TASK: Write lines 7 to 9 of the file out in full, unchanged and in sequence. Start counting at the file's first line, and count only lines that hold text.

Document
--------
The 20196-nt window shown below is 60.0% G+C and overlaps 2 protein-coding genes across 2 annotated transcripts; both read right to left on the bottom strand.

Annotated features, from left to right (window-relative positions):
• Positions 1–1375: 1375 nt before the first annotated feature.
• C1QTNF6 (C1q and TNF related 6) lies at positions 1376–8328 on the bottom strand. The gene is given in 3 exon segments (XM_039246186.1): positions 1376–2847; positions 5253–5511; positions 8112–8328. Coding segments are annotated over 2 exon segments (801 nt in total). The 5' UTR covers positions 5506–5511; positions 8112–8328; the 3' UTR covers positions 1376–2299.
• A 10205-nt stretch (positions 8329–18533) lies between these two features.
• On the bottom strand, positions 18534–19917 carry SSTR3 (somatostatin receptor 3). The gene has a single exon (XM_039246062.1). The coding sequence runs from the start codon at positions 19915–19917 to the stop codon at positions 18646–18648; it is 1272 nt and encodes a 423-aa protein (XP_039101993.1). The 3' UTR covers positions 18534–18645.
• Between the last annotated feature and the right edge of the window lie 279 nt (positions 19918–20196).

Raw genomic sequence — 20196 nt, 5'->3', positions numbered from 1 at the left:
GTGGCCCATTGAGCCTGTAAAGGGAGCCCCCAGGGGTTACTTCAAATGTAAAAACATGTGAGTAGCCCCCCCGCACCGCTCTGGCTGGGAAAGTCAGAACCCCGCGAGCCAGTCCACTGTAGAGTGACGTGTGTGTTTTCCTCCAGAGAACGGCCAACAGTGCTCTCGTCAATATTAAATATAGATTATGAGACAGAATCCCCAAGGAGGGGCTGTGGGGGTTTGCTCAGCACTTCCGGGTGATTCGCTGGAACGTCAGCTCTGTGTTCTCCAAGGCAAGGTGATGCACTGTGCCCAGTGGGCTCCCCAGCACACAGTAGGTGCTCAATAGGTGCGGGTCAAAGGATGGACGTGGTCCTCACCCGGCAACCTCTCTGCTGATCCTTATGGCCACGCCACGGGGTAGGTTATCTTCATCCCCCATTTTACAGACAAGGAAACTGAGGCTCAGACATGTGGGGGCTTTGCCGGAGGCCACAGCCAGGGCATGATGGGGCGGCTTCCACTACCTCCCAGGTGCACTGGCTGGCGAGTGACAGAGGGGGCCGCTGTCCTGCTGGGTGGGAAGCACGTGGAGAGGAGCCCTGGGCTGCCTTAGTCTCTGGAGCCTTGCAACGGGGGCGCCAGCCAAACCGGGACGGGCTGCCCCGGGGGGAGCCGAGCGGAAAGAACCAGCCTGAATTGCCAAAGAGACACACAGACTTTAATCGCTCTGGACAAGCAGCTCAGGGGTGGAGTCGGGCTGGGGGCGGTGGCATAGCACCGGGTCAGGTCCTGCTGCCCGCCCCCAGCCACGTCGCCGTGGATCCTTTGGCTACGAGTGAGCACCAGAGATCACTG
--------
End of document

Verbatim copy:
• Between the last annotated feature and the right edge of the window lie 279 nt (positions 19918–20196).

Raw genomic sequence — 20196 nt, 5'->3', positions numbered from 1 at the left:
GTGGCCCATTGAGCCTGTAAAGGGAGCCCCCAGGGGTTACTTCAAATGTAAAAACATGTGAGTAGCCCCCCCGCACCGCTCTGGCTGGGAAAGTCAGAACCCCGCGAGCCAGTCCACTGTAGAGTGACGTGTGTGTTTTCCTCCAGAGAACGGCCAACAGTGCTCTCGTCAATATTAAATATAGATTATGAGACAGAATCCCCAAGGAGGGGCTGTGGGGGTTTGCTCAGCACTTCCGGGTGATTCGCTGGAACGTCAGCTCTGTGTTCTCCAAGGCAAGGTGATGCACTGTGCCCAGTGGGCTCCCCAGCACACAGTAGGTGCTCAATAGGTGCGGGTCAAAGGATGGACGTGGTCCTCACCCGGCAACCTCTCTGCTGATCCTTATGGCCACGCCACGGGGTAGGTTATCTTCATCCCCCATTTTACAGACAAGGAAACTGAGGCTCAGACATGTGGGGGCTTTGCCGGAGGCCACAGCCAGGGCATGATGGGGCGGCTTCCACTACCTCCCAGGTGCACTGGCTGGCGAGTGACAGAGGGGGCCGCTGTCCTGCTGGGTGGGAAGCACGTGGAGAGGAGCCCTGGGCTGCCTTAGTCTCTGGAGCCTTGCAACGGGGGCGCCAGCCAAACCGGGACGGGCTGCCCCGGGGGGAGCCGAGCGGAAAGAACCAGCCTGAATTGCCAAAGAGACACACAGACTTTAATCGCTCTGGACAAGCAGCTCAGGGGTGGAGTCGGGCTGGGGGCGGTGGCATAGCACCGGGTCAGGTCCTGCTGCCCGCCCCCAGCCACGTCGCCGTGGATCCTTTGGCTACGAGTGAGCACCAGAGATCACTG